Abstract: Investors often experience the tension that exists between the desire to stick with a long-term financial strategy and the impulse to react to short-term market events. Of course, as the post-crisis paths of market amply demonstrate, financial data and investor psychology can often work at cross-purposes. We present probable solutions to both problems: building long-term financial strategy using goals-based processes, and managing short-term opportunities/constraints using a more dynamic asset allocation.

May 1, 2012: Brett Bernstein (GETCO Securities)
Time: 12:30 pm - 1:30 pm
Location: 1141N
Title: Market Making and Trading Puzzles
Abstract: An introduction to how market making works and a look at some puzzles that test your trading intuition.

May 10 (Thursday), 2012: Daniel Thengone ((Research Assistant at Weill Cornell Medical College/Brooklyn College Alumnus)
Time: 12:30 pm - 1:30 pm
Location: 1127N
Title: Statistical analyses used to understand brain dynamics
Abstract: In neuroscience, the dynamical patterns of electrical activity of neurons provide a crucial bridge between cellular and behavioral levels of analysis. An electroencephalogram (EEG) is a test that measures such electrical activity via electrodes placed on the surface of the brain. During the last decade or so, a significant amount of research has gone into the development of signal processing tools to quantify these voltages measured from these electrodes. These statistical methods have been developed into signal processing algorithms and have been used extensively to model such stochastic processes. Power spectral analysis is a well-established method for the analysis of EEG signals. Spectral parameters can be efficiently used to quantify brain states during awake and sleep state via characteristic features that emerge in the frequency domain. This method coupled with numerous statistical tests has been applied to understand the dynamics in voltage oscillations measured from the brain surface. This talk will provide a brief survey of the quantitative measures used for analyzing continuous process signals like EEG, and how these methods are used to examine dynamics of neuronal response and their relationship to behavior.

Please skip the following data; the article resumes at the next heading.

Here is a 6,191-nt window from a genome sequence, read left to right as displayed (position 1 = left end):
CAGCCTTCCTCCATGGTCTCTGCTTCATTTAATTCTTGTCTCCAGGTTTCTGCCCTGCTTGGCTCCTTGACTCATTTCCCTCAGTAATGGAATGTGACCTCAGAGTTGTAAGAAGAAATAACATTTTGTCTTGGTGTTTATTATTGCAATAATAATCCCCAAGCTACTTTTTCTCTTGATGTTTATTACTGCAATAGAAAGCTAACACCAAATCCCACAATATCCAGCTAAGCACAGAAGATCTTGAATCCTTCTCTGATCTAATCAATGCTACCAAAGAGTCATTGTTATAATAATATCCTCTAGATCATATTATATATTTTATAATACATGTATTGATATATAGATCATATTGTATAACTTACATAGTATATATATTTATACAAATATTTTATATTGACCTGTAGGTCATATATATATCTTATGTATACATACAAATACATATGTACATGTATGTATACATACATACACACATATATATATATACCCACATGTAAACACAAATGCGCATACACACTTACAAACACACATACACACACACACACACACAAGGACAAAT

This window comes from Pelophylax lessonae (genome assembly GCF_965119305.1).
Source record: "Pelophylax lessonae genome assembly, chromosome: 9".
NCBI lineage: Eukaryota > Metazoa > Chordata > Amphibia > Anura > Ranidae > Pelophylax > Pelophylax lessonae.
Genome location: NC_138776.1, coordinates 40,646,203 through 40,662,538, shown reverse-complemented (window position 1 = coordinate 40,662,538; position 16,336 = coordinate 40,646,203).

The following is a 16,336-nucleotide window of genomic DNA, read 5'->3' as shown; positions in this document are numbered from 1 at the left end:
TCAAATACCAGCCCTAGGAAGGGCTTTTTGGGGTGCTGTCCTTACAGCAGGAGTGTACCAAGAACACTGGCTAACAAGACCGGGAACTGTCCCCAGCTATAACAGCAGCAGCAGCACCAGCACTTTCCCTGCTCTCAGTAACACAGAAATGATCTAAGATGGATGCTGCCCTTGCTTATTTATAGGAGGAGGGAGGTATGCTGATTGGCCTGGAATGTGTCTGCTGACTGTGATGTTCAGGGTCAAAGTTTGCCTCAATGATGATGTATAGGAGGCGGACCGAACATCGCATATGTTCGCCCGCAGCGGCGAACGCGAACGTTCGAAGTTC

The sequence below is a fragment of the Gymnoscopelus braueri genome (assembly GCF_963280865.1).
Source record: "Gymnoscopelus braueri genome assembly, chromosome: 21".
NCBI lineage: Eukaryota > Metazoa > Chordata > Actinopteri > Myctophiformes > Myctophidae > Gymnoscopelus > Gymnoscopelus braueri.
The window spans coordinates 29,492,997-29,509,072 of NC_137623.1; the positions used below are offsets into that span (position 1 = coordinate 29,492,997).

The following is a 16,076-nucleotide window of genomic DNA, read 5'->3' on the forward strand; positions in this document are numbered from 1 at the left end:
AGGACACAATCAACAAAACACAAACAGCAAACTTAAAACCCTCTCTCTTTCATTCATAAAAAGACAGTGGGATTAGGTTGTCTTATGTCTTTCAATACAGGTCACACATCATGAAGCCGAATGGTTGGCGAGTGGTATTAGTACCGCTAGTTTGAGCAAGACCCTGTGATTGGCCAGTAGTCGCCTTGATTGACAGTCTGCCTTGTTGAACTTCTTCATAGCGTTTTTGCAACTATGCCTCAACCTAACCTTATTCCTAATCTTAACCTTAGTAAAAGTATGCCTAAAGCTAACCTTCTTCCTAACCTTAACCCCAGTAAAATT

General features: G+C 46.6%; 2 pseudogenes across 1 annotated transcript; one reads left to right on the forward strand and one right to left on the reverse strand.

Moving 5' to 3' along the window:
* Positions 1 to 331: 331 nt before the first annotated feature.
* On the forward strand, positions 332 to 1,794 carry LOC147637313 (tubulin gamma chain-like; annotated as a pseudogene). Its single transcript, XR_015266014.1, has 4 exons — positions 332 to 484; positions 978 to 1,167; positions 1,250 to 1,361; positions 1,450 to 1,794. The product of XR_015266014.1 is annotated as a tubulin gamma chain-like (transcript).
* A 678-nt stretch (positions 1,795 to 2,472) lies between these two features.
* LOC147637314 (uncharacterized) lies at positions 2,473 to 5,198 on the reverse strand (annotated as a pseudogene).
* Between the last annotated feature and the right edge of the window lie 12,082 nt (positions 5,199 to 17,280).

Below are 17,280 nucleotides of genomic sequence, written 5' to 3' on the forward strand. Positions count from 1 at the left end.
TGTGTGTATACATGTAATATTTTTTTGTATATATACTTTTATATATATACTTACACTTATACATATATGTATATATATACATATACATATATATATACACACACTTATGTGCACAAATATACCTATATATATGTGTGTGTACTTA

May 15, 2012: Sandra Kingan (Brooklyn College)
Time: 12:30 pm - 1:30 pm
Location: 1141 N
Title: Got techniques – looking for data
Abstract: The theme of Math Awareness month (April) this year was “Mathematics Statistics and the data deluge.” SIAM News has a front-page article titled Got Data: Now What that identifies the analysis of large data sets to provide understanding, and ultimately knowledge as one of the fundamental intellectual challenges of our time. While, Scientists have data and are looking for mathematical techniques to analyze their data, mathematicians, on the other hand, have techniques and are looking for data to try out their techniques. In this talk I will present the development and implementation of a course for math majors titled “Mathematical Methods for Analyzing Data.” Such a course has a built-in strong technology component as software is needed for handling data. But it also requires a strong civic engagement component because along with new applications come new ethical issues. Learning the mathematics in the context of difficult societal problems and thinking about how use it in an advocacy setting creates a much needed awareness of how mathematics applies to society. Moreover, students who take such a course are well-prepared to undertake an undergraduate student research project.